If I run a full node (say geth) in the Ethereum network, then the way things work out is that every node releases/ announces new transactions as they receive new ones. I'm assuming that my node must also be receiving a lot of unconfirmed transactions. My objective is to attach an IP address (of the node from which I received the transaction details) to the actual transaction message itself.

How can this be achieved? I'm vaguely aware that ÐΞVp2p is used for communication between nodes, but is it also used for actual transaction detail transmission or just peer discovery? Also, will I have to run my geth client as a miner (to actually make sure that I receive the transaction messages from other nodes in the network).

2 Answers 2


You can find out lots of information regarding pending/queued transactions by using the txpool API methods.

However, there's no straight way to find the IP address of the node that you're receiving a tx from. You could implement a proxy through which your geth node to communicate with the network and inspect the traffic through it, but the info you'd got would be most probably useless:

  • your node is connected to a limited number of nodes (below 100), while there are tens of thousands of nodes online.
  • even if your node A gets lots of transactions from node B, it doesn't mean that node B is the original broadcaster of that tx. It only means that node B relays more transactions than other nodes.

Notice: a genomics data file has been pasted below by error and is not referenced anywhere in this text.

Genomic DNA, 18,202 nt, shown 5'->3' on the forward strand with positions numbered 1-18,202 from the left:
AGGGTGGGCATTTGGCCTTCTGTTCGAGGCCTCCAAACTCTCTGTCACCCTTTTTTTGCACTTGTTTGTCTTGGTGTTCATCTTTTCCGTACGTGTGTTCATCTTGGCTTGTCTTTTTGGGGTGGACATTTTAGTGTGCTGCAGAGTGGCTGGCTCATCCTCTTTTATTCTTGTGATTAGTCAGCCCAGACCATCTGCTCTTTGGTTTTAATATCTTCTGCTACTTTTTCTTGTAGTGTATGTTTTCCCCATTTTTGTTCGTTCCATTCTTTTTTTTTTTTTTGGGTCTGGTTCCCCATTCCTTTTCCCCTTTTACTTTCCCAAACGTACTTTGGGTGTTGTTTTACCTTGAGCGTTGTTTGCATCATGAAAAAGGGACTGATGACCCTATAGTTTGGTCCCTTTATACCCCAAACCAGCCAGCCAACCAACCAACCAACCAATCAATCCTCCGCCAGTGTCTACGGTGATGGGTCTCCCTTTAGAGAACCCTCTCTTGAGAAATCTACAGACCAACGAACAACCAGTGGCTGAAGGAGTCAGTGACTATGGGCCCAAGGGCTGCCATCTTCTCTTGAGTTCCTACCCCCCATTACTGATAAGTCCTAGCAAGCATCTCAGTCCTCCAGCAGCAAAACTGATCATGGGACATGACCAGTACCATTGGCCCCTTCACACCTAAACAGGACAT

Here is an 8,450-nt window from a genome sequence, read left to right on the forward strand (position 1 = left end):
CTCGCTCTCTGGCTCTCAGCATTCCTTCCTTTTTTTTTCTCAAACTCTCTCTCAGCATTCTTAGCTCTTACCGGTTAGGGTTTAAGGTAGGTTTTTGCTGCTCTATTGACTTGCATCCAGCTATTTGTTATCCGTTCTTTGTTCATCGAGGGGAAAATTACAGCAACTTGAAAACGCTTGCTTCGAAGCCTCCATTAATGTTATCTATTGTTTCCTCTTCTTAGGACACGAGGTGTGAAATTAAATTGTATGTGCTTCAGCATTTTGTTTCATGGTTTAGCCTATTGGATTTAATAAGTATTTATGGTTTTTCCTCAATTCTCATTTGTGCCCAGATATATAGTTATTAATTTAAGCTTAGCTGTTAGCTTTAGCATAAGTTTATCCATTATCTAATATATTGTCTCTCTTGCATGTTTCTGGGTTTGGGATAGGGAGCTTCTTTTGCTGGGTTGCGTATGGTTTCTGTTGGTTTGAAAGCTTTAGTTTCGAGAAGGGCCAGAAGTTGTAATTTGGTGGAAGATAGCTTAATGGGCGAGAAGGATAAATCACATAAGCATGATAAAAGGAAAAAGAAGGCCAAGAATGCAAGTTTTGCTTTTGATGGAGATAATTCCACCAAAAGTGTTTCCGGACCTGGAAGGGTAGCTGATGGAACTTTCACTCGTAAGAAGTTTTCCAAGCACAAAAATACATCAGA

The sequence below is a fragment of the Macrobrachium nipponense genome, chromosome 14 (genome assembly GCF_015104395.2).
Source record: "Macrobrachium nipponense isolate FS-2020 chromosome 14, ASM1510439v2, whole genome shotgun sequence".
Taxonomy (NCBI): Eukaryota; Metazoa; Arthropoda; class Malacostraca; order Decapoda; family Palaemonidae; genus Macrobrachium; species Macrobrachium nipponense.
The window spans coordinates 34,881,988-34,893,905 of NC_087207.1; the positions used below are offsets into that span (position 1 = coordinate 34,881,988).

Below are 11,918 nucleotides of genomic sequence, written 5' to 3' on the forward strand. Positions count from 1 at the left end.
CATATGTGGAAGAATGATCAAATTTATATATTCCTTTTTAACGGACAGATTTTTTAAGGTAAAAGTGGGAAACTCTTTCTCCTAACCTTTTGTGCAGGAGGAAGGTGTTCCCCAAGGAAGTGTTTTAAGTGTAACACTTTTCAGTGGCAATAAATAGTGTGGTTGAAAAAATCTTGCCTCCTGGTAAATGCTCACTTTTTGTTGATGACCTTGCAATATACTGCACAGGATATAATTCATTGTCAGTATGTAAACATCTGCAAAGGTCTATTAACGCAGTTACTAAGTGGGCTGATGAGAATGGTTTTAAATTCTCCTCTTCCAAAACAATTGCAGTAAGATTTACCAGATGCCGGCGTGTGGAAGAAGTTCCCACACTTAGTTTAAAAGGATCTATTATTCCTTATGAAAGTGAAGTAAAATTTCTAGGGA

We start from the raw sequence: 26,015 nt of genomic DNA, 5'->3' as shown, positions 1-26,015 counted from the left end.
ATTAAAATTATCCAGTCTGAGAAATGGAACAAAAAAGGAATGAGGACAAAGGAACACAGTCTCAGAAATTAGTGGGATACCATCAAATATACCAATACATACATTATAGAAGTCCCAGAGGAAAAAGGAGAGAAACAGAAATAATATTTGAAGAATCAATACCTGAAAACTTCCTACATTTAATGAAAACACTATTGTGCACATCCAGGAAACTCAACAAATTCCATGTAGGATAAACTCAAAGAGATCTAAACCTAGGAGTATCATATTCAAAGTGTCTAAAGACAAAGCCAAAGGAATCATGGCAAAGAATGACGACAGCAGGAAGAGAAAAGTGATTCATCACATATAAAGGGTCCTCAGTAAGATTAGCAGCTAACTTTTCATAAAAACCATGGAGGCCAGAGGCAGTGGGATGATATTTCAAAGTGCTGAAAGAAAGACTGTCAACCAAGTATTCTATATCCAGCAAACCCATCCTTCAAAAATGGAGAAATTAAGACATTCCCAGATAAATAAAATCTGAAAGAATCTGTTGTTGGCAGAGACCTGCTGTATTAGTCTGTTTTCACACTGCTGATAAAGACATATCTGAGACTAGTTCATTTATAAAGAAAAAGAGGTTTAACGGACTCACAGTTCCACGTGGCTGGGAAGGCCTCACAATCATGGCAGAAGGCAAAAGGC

• If you hope to catch hackers that steal ETH/tokens by looking at the originating node IPs, I am almost certain that's not possible: transactions can be created and signed offline and broadcast from etherscan and most probably there are other hosted ETH nodes available.
  • I guess my answer lies somewhere a level below the actual API implementations. I can always connect to more peers, correct me if I'm wrong. I know that the actual transaction may have originated somewhere else, I care only about the IP of the peer which 'gossiped' the transaction details to me.
    – DaveIdito
    May 29, 2018 at 13:57
  • The protocol is peer to peer. Most probably you get the same tx from multiple peers. The order in which you get that tx depends rather on the network connection than on the actual closeness to the originating node. I assume it's this lack of relevance that made the devs not include the IP address in the API. May 29, 2018 at 14:11

if you prefer to use javascript, https://web3js.readthedocs.io/en/1.0/web3-eth-txpool.html might be quite handsome. but i fear the required IP information you are looking for is not available at all.

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